What Is Ptosis and Eyelid Correction?

What Is Ptosis and Eyelid Correction?


What Is Ptosis and Eyelid Correction?

Droopy eyelids can do more than just affect your appearance — they can also impact your vision. This condition, medically known as ptosis (pronounced ‘TOE-sis’), is characterised by the sagging or falling of the upper eyelid. It can occur in anyone, but it is a common concern amongst Asian individuals who may find that it further narrows the eye's appearance and field of vision.

Whether you've been living with ptosis for a while or recently noticed changes in your eyelids, the team at Asian Plastic Surgery can help. With a comprehensive understanding of both the functional and aesthetic implications of ptosis, and a commitment to delivering personalised care, our surgeons are here to guide you on your journey to improved vision and a new look.

What Is Ptosis?

Ptosis is derived from the Greek word for "falling", and it refers to drooping of the upper eyelid. This drooping can be slight and barely noticeable, or severe to the point that it covers a significant portion of the pupil. Depending on its severity and the age at which it develops, ptosis can interfere with normal vision.

There are two broad categories of ptosis, as well as several subcategories.

Congenital Ptosis

This type is present at birth or occurs within the first year of life, resulting from a developmental issue with the levator muscle, the primary muscle responsible for lifting the eyelid.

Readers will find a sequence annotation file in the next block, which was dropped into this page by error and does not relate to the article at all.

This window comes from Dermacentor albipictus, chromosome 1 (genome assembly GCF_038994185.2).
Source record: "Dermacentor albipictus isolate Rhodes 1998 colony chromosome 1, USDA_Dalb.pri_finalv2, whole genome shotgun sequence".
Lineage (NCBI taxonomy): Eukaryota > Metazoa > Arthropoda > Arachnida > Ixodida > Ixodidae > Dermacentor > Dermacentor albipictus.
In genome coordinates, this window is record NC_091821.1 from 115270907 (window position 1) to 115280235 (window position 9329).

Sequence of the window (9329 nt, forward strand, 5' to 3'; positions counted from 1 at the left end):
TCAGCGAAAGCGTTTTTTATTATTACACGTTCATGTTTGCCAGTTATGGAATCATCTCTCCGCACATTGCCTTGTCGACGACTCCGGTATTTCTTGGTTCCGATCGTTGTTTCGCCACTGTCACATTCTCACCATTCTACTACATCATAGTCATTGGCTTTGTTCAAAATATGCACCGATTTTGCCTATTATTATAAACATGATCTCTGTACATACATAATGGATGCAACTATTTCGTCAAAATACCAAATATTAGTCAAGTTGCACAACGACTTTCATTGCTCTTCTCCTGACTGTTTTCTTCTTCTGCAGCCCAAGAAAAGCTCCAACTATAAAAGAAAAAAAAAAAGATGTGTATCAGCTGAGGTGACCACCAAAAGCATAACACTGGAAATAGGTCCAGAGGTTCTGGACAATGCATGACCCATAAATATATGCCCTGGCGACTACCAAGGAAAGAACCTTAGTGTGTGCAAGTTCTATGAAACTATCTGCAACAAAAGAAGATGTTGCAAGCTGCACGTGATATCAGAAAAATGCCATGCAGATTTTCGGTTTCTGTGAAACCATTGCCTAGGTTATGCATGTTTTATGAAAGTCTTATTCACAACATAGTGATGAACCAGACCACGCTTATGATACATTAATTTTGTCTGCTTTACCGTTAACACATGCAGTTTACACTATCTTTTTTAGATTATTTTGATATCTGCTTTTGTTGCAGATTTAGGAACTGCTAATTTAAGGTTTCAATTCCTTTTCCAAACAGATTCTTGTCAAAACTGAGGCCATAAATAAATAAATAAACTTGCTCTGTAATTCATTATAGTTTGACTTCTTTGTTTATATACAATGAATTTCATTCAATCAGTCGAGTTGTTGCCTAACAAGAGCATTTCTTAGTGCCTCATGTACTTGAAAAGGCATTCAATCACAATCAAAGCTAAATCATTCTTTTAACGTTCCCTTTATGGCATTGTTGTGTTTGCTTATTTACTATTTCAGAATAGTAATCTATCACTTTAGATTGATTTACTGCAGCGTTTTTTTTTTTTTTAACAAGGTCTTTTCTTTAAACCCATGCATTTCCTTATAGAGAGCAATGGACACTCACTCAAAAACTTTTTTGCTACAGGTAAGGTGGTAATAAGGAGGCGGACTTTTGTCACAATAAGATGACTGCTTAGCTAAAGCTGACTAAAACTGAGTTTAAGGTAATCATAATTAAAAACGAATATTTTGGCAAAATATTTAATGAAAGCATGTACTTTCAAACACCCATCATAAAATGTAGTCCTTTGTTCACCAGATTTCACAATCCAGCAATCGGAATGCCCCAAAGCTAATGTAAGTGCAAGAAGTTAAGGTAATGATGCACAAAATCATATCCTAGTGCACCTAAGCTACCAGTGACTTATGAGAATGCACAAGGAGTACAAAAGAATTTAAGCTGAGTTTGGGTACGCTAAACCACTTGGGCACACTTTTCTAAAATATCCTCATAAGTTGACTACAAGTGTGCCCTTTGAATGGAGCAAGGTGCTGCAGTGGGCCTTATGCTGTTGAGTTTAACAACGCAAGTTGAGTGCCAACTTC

Acquired Ptosis

This type refers to drooping of the eyelid that develops later on, any time after one year of life. The most common type of acquired ptosis is aponeurotic ptosis, which occurs when the levator muscle becomes weakened and overstretched, causing the eyelid to fall. This usually occurs due to ageing. 

What Are the Signs and Symptoms of Ptosis?

The symptoms of ptosis are generally quite evident. These include:

  • A noticeable lowering of the upper eyelid, affecting one or both eyes
  • Straining of facial muscles due to the effort of lifting the eyelids
  • Eye strain and/or headaches
  • Decreased visual field if the drooping is severe
  • Frequent tilting of the head backward to see better

At Asian Plastic Surgery, we aim to address both the functional and aesthetic concerns associated with ptosis to produce a comprehensive result for our patients.

Are Droopy Eyelids a Medical Condition?

While many people initially notice ptosis due to its cosmetic implications, the effects of droopy eyelids can extend beyond appearances. In moderate to severe cases, ptosis can obstruct your field of vision, making daily activities such as reading or driving challenging. The continuous effort to lift the drooping eyelids can lead to discomfort, headaches, chronic muscle tension and eye strain. 

How Does Ptosis Affect the Asian Population?

While ptosis affects individuals of all ethnicities, it has some specific implications for people of Asian descent. The key factor here is the distinct anatomy of the Asian eyelid, which often lacks a defined upper eyelid crease and has more fat and skin. This unique structure can sometimes make ptosis less noticeable initially, but the condition may cause more functional impairment due to the already narrow visual field.

When it comes to treatment, surgical correction of ptosis in Asian patients requires a deep understanding of Asian eyelid anatomy and aesthetics. An overly high eyelid or deep crease post-surgery, which might be desirable in a Western aesthetic context, can result in an unnatural appearance for an Asian patient.

How Is Droopy Eyelid Surgery Performed?

Our surgeons utilise a range of techniques for ptosis correction, carefully selecting a suitable approach based on the individual patient's needs and circumstances. Each of the following operations is an outpatient procedure and takes approximately one hour.

External Approach

This is the traditional and most common method for ptosis repair. The surgeon makes an incision in the natural crease of the eyelid, allowing direct access to the levator muscle. The muscle is then tightened to elevate the eyelid, and the incision is closed with fine sutures.